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Top 10 Ways to Live Long with Heart Disease


Updated June 15, 2007

So you have been diagnosed with heart disease, high cholesterol, high blood pressure or some other form of cardiovascular illness. Heart problems often emerge as your heart adjusts to aging. The good news? You can do a lot to control and sometimes reverse these conditions by making lifestyle changes in your life. These changes will not only help your condition, but they'll give you more energy, make you feel better and help you live longer. Go through these 10 items one at a time. When you master one, move onto another that interests you. When you are done with the list, you likely will be healthier.

1. Hire a Personal Trainer

Your heart is a muscle and it needs its exercise, or it will grow soft and flabby. Getting started in exercise -- especially if you aren't at your peak form right now -- can be mentally and physically challenging.

First, talk with your doctor and get specific guidelines for how much exercise you should do, and how to recognize the signs of overexertion.

Next, find a gym that has personal trainers. The trainer can help make sure that your efforts are going to pay off, and that you are doing the exercises correctly.

Give yourself the best chance you can at jump-starting an exercise program -- hire a trainer.

2. Hire a Nutritionist/Dietitian

You will probably only need 1 or 2 consultations with a nutritionist to learn volumes about what you are eating, what you should be eating, and why. To get the most out of your consultation, bring 2 or 3 days of food logs with you. A food log is simply a record of everything you eat or drink in a day, the times you ate or drank it, and the amounts. This will help the nutritionist tailor a program to your life.

3. Banish your Enemies

You have food enemies -- you know what they are: cookies, ice cream, chips or maybe candy.
  • You must banish these from your house, from your car, from your office.
  • You can no longer purchase these items.
  • You can no longer eat them on a regular basis.

If they show up at a party or special occasion you can have some -- but you can no longer buy or seek them out. Ever.

4. Relax a Little

Stress constricts your blood vessels, and this makes it harder for your heart to pump blood through your body. Relax. Let the events of the day wash over you. Learn relaxation breathing. Try to keep the big picture in mind -- ask yourself, will the stress triggers matter five years from now? Will you even remember them?

5. Smile

Smiling does all sorts of good for your body. You can actually trick your body and mind into being happy by smiling. Put a smile on your face while
  • standing in line
  • while driving
  • while writing e-mails
You'll be amazed at the change. Practice by smiling every time you look at a clock. This will add hundreds of smiles to your day.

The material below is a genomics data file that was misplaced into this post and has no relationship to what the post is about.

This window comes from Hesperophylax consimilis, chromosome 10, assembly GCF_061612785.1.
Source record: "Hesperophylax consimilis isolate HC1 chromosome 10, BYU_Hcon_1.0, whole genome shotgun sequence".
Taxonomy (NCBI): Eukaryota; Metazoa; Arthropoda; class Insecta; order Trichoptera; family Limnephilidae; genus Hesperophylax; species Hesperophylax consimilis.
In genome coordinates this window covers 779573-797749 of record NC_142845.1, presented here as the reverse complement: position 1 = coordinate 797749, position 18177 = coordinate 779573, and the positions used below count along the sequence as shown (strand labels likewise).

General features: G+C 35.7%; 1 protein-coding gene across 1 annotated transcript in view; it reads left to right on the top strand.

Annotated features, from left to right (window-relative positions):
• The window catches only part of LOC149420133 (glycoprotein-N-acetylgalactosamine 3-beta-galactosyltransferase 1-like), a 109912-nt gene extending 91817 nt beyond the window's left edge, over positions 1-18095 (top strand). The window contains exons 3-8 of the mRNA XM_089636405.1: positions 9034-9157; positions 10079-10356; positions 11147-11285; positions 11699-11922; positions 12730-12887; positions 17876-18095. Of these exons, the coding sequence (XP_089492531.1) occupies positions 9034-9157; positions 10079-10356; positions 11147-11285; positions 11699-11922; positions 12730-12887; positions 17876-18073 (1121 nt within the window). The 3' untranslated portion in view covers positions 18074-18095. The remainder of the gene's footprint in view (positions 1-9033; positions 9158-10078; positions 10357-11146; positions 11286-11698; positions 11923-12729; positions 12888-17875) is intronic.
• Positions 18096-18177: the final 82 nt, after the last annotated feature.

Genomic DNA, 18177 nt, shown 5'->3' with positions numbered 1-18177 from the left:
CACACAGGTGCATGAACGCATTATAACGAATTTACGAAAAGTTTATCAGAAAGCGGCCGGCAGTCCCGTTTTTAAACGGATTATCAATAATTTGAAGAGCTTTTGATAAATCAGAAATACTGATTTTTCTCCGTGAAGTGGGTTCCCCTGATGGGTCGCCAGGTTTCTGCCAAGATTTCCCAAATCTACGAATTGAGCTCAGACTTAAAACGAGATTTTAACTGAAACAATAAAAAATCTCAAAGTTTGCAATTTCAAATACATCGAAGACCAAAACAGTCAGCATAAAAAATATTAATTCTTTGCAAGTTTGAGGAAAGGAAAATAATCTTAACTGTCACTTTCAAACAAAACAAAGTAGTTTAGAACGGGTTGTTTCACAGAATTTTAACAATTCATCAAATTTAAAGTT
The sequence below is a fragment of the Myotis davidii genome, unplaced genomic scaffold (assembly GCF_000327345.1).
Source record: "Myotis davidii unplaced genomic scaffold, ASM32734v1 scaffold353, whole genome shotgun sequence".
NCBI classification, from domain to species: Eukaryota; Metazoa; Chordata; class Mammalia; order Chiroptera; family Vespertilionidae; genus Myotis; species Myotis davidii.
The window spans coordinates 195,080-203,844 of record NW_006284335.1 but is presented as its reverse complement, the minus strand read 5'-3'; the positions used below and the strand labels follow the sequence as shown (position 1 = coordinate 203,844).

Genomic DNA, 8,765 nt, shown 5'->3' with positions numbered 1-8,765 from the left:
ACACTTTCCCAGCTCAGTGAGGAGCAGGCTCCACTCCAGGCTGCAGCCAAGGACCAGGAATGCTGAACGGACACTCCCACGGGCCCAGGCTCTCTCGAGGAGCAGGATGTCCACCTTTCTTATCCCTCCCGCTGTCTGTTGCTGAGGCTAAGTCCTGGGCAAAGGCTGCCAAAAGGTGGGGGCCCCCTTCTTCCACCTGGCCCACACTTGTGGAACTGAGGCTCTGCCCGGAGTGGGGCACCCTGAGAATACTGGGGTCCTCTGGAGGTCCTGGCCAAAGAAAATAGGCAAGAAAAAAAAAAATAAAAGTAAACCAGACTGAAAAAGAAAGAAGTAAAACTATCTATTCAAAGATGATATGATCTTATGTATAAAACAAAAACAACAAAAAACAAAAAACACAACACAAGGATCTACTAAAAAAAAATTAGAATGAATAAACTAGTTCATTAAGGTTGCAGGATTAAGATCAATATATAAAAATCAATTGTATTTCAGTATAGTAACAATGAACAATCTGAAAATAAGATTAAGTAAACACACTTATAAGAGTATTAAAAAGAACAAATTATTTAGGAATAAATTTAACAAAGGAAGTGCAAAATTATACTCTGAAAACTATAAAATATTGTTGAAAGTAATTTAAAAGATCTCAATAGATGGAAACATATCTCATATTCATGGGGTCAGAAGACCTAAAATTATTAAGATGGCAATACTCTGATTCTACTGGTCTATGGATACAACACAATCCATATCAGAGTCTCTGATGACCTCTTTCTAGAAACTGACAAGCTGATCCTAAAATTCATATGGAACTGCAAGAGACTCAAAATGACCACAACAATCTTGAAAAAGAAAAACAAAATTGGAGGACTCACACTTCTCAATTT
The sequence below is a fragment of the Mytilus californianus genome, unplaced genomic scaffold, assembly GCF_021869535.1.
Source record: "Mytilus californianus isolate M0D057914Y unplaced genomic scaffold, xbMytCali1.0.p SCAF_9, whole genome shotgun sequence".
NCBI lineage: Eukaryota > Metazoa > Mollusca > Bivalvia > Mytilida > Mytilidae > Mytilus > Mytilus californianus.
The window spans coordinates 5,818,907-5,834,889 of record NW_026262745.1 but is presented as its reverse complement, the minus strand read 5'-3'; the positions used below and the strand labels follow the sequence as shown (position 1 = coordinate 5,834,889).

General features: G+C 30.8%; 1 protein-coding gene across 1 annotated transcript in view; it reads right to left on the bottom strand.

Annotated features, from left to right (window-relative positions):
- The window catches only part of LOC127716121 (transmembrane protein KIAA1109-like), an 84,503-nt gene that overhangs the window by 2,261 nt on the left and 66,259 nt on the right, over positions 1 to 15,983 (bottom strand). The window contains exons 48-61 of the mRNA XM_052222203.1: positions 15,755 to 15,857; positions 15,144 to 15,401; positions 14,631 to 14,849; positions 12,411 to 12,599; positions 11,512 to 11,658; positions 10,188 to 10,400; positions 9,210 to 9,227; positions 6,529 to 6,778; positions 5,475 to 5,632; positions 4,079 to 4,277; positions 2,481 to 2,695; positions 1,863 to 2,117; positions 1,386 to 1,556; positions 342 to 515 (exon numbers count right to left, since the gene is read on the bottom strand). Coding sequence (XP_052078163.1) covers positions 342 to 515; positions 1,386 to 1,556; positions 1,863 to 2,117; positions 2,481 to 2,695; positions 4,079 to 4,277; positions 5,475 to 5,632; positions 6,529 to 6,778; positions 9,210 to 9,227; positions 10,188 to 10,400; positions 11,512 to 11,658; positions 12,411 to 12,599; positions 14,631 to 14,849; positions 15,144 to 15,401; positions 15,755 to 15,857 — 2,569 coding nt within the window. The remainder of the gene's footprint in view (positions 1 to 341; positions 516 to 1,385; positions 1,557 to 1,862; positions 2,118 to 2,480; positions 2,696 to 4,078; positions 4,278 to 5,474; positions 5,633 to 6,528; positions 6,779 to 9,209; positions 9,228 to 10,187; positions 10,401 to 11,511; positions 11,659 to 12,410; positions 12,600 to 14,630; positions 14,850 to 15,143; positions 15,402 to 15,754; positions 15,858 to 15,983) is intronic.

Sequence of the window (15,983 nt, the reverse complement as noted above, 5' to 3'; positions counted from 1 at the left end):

6. Learn to Cook

Have you ever been amazed by restaurants? You can walk in, order any one of 70 items off a menu and a few minutes later your meal arrives warm and delicious. It is like a miracle. And the name of that miracle is butter. Restaurants use fats and butter to cover up so-so ingredients, overwarming and other sins of necessity. By learning to cook and eating at home, you can be in control of your food. Use fresh ingredients and take some cooking classes.

7. Monitor and Record

  • Monitor your blood pressure weekly, keep your test results in a folder for easy access.
  • Have your cholesterol tested every few months.
  • Keep track of your medical information.
  • Know what medications you are on, who your doctors are and what your medical goals are.

By keeping all this information at your fingertips, you can help your doctor(s) plan the best medical care for you.

8. Take Your Medicine

If you doctor has prescribed medicine for you, take it. Figure out what you need to do to take your medicine at the right times and following the suggestions. There are some really excellent medications on the market now that have helped millions of people avoid heart attacks and other problems. Be 100 percent compliant with your doctor's orders.

9. Invest in People

People with health conditions do better if they have strong social relationships. Your spouse, friend, or family member can be there to
  • help you overcome challenges
  • make lifestyle changes
  • and assist you if you are ill.

It has also been shown that having close relationships will also help you reduce stress and improve healing. So take a second honeymoon, go on a buddy fishing trip, or have a spa day with someone you care about.

10. Celebrate Life

Life is good. Celebrate the progress you make in creating a healthier you.
  • Celebrate your success, the people around you.
  • Seek out and enjoy wonderful things.
  • Don't get caught in routines and ruts that eat away your days.
  • Plan to celebrate something every week -- go to art museums, symphonies, and jazz bars.
  • Build something.
  • Paint, draw, play.

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